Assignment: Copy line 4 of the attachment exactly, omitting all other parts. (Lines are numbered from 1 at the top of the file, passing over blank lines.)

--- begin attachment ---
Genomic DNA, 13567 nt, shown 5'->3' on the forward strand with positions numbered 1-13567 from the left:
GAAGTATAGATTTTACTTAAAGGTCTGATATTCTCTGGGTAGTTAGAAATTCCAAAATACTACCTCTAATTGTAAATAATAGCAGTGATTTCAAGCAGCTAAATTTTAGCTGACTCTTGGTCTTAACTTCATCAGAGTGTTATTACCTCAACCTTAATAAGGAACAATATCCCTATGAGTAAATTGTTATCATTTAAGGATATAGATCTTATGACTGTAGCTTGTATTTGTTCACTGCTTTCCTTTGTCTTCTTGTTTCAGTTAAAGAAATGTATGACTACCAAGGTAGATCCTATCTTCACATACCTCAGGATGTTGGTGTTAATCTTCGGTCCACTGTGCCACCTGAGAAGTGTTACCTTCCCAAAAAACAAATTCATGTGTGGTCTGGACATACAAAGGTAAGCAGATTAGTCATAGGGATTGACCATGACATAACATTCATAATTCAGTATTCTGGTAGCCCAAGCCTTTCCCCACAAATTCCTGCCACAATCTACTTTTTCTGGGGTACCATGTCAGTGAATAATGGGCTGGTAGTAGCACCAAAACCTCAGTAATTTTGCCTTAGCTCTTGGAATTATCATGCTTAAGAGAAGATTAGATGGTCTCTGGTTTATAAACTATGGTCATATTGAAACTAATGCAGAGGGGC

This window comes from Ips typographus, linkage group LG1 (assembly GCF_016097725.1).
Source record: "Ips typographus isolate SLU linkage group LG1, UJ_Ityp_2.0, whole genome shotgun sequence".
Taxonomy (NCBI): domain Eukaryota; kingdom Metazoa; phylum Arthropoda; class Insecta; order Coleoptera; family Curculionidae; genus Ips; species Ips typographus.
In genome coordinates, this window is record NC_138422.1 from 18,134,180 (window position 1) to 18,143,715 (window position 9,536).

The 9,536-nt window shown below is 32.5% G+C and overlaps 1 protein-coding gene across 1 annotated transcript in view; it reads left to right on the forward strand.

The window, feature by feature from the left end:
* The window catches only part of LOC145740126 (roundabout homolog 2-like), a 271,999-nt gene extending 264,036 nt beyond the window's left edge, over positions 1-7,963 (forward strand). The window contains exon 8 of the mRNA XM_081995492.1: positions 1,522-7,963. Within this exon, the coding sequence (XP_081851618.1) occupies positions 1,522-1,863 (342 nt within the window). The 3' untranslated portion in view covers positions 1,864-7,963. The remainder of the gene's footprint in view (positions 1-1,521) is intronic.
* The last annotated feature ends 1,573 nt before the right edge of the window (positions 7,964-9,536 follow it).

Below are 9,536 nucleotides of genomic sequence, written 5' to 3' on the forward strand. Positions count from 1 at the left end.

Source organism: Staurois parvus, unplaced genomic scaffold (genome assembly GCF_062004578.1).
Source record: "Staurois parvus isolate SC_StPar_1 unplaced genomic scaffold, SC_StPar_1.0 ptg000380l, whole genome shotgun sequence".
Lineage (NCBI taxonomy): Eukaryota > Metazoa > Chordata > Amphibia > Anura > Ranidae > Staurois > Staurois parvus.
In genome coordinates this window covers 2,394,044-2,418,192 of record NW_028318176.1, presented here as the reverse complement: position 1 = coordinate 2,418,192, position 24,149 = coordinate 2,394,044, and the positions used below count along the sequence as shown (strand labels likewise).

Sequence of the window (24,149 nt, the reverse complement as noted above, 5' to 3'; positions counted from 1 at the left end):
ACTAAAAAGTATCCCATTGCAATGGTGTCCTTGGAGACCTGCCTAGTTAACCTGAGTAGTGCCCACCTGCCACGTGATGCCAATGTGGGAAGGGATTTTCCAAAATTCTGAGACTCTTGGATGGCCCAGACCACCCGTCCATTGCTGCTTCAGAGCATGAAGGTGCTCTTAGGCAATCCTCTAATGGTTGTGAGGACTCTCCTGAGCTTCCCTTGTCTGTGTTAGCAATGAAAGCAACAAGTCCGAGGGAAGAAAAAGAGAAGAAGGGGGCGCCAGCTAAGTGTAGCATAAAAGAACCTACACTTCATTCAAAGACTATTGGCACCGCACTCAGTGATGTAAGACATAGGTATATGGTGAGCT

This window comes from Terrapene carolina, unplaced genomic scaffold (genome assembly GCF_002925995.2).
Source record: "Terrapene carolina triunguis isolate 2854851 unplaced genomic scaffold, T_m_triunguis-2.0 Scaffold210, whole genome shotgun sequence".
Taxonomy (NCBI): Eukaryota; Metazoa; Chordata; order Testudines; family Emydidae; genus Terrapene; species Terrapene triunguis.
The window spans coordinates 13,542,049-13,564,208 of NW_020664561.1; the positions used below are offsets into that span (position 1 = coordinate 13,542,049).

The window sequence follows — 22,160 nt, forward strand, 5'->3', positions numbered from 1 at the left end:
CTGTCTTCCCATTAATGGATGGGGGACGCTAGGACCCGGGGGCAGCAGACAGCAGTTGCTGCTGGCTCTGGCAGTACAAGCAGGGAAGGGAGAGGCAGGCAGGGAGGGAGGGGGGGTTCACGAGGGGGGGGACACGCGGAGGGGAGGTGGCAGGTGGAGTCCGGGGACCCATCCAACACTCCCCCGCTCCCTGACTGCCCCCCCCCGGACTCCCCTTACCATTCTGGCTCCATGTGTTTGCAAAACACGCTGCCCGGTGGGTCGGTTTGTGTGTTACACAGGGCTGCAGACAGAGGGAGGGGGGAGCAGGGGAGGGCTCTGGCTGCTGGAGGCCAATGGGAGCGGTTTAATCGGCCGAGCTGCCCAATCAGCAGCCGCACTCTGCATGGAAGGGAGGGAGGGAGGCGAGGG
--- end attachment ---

Source record: "Ips typographus isolate SLU linkage group LG1, UJ_Ityp_2.0, whole genome shotgun sequence".